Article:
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Welcome back superhero enthusiasts, 1990s arts and culture enthusiasts, Marvel Comics fans and comic book collectors! Today we go back to the wild 1990s and examine an alternate universe portrayal of one of Spider-Man’s many events told through the What If monthly series!
If you are looking for a portrayal of Spider-Man going over the edge and into the extremes emotionally, you are about to experience something in this retro review of mine. Some time ago, I reviewed a What If comic book about Spider-Man becoming a murderer which was compelling but ended on a whimper.
With those details laid down, here is a look back at What If #61 published in 1994 by Marvel Comics with a story written by Kurt Busiek and drawn by Kirk Jarvinen, Andrew Wildman, Derek Yaniger and Jim Amash.
The story begins with Richard and Mary Parker (Peter Parker’s parents) arriving in the presence of Aunt May who happens to be visited by their son Peter (Spider-Man). Having learned something from a while back, Aunt May tells Richard and Mary that they are not genuine persons. Suddenly, Peter Parker’s spider sense intensifies and in an attempt to defuse the situation, he leads his aunt to walk out of the house with him. Richard and Mary watch them walk away.
It turns out, Richard and Mary are impostors and they have been working all the time for a secretive boss. Richard calls his employer under an emergency and reports that they have completed phase one of their assignment, that Aunt May knows the truth about them and is about to inform Spider-Man. Richard is then told that under no circumstances is the plan to be jeopardized and anyone who suspects must die. He is also told to flush Mary’s programming and reset her as she showed signs of acting odd to the situation.
A short time later, Richard and Mary – now in morphed forms with vastly different bodies and half their heads resembling their human selves – suddenly break into an apartment surprising Peter, his wife Mary Jane and Aunt May. Violent action by one of them accidentally ripped open Peter’s shirt, revealing his Spider-Man suit to Aunt May. Just as Peter’s aunt figures out the secret, he tells Mary Jane to grab her and get out.
However, the sight of the morphed Mary Parker shocked Aunt May and Mary Jane so much, they failed to move. Mary Parker then morphs her two hands into large, makeshift hammers, and swiftly killed Aunt May and Mary Jane. Peter is instantly shocked by their sudden deaths but deep inside, rage begins to burn…
I can start by confirming that Kurt Busiek’s writing is very strong and his alternate take on the events of Amazing Spider-Man #388 (1994) is indeed very solidly composed. In one way, I find the emotional stakes for Spider-Man has been raised a lot higher than what was portrayed in the 400th issue of Amazing Spider-Man (the canon story). The concept of losing his beloved family members to enemies who were impostors that looked like his long lost parents is indeed disturbing as well as highly emotionally charged. In relation to this, Busiek and the illustrators brought to life a Spider-Man who really went over the edge by taking matters into his own hands as the loss of beloved ones led to the blurring of the boundary between good and evil. Even the boundary between innocence and guilt gets blurred which adds more depth to the emotions of the story. As I read the story, there were moments when I felt that Spider-Man became as bad as the evil ones even though he is clearly the victim and his family was targeted.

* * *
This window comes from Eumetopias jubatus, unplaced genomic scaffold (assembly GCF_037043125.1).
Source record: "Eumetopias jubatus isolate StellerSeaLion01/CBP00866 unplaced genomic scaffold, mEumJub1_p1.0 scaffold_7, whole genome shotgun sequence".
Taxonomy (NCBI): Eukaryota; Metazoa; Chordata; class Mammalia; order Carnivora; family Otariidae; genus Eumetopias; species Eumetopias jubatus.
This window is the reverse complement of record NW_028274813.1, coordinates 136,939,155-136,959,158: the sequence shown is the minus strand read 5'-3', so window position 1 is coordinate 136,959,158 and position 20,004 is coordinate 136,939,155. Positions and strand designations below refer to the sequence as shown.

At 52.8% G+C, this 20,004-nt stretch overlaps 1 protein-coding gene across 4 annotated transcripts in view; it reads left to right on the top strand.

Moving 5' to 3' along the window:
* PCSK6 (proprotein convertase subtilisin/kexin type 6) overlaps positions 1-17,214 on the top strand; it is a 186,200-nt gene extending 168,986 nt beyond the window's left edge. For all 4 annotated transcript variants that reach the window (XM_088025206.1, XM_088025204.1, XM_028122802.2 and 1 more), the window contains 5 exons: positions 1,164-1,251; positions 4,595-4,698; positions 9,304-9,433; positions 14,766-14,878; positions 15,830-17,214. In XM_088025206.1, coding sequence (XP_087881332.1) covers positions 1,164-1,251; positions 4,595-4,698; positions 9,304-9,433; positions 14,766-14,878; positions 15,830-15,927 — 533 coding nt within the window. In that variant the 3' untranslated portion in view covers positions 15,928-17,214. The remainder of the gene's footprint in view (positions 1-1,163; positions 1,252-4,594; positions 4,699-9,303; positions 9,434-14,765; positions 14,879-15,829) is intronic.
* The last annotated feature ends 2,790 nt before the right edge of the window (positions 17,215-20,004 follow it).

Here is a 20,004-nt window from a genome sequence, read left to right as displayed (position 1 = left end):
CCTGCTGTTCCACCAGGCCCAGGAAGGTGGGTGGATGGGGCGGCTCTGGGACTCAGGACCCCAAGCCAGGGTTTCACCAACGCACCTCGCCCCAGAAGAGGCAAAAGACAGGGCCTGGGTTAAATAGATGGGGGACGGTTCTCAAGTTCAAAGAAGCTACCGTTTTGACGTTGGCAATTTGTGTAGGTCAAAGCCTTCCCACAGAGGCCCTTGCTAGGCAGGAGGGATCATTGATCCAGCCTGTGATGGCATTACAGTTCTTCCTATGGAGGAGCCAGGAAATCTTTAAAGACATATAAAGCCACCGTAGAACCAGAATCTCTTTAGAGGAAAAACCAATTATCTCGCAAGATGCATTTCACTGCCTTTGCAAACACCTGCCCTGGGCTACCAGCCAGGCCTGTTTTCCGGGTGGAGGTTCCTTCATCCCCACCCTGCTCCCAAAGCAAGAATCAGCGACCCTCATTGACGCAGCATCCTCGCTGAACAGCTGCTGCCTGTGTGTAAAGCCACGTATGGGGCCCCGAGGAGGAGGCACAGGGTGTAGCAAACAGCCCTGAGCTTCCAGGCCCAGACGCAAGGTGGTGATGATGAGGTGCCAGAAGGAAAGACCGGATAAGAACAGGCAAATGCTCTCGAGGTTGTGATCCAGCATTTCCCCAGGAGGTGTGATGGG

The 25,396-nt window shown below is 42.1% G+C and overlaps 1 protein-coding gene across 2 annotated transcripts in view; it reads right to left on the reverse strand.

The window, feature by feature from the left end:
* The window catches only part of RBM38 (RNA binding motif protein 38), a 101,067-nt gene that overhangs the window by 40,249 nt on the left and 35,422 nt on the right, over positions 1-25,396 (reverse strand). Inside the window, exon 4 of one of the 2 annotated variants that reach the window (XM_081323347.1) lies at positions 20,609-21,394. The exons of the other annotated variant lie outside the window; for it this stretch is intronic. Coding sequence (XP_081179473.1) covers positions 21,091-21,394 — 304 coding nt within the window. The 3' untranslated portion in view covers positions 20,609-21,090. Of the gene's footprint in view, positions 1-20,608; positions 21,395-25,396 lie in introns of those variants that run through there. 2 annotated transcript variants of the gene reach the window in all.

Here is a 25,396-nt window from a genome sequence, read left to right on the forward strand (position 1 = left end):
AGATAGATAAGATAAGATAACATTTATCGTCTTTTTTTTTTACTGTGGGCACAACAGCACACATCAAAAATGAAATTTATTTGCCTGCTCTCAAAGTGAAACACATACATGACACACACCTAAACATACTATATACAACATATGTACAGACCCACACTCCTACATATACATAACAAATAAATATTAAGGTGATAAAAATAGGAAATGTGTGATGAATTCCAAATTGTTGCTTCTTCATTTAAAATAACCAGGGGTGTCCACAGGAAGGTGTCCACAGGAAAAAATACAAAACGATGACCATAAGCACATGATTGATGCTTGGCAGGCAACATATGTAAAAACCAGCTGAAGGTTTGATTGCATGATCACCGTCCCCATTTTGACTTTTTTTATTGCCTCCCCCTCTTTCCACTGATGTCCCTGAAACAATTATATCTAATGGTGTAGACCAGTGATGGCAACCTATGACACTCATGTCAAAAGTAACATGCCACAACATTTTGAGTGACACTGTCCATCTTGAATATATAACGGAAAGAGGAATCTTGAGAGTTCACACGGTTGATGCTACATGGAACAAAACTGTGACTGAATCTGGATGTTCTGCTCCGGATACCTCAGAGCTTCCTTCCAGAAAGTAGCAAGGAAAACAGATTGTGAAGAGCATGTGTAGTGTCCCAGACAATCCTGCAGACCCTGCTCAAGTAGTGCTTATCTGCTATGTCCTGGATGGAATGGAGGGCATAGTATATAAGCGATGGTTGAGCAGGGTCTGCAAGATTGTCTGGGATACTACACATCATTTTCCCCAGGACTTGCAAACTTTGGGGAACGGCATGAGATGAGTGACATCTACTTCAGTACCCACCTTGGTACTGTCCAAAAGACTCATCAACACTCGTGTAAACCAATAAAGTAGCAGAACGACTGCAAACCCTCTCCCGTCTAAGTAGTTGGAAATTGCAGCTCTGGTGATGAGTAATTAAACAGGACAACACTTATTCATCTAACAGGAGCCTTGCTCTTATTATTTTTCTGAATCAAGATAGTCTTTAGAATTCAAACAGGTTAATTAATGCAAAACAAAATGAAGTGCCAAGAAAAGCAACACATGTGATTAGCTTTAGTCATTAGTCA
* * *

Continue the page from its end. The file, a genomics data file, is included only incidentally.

Apart from showing Spider-Man getting outraged and pushed to the limits, Busiek inserted elements about how people perceive incidents without knowing all the facts and how easily they get manipulated by a news outlet – the Daily Bugle where Peter Parker worked as a freelance photographer – that does not care about ethical journalism nor the pursuit of the truth. In this age of widespread fake news and liberal news media outlets in America doing propaganda for American Communists (read: Democrats, abortionists, LGBTQ, Black Lives Matter, Antifa, the terrorists, the climate change extremists and the socialist hordes), this particular aspect of the story makes this comic book strongly relevant to read today.
The story also sheds light on Spider-Man’s connections with other Marvel superheroes who happen to be in New York City. You will see Captain America and Johnny Storm express their concern about Spider-Man’s state of mind as they themselves still tried to figure out what really happened. In short, the superheroes here showed restraint even as Spider-Man goes to the extreme being a victim as well as a fugitive.
If there are any weak points in this comic book, it would be the art which has this cartoon-like aesthetic. Considering the serious subject matter, the visuals are quite contradicting as they make this look like it was made for much younger readers.
As far as storytelling and characterization goes, What If #61 (1994) succeeded a lot on portraying the iconic Spider-Man as the superhero who went over the limits of his emotions and his reasoning which is the result of the tragic deaths of two beloved family members caused by individuals who pretended to be his parents. This is a very solid story which also has a powerful ending. Where What If #72 failed, this comic book succeeded and even exceeded it with Spider-Man truly becoming unheroic. I should state that this comic book should convince readers to go to the Amazing Spider-Man series and follow the Lifetheft storyline in issues #386 to #388 (which were released months before this comic book). Kurt Busiek’s script is indeed great and it is easily the driving force of the comic book, more than enough to overcome the cartoon-like visuals.
Overall, What If #61 (1994) is highly recommended.
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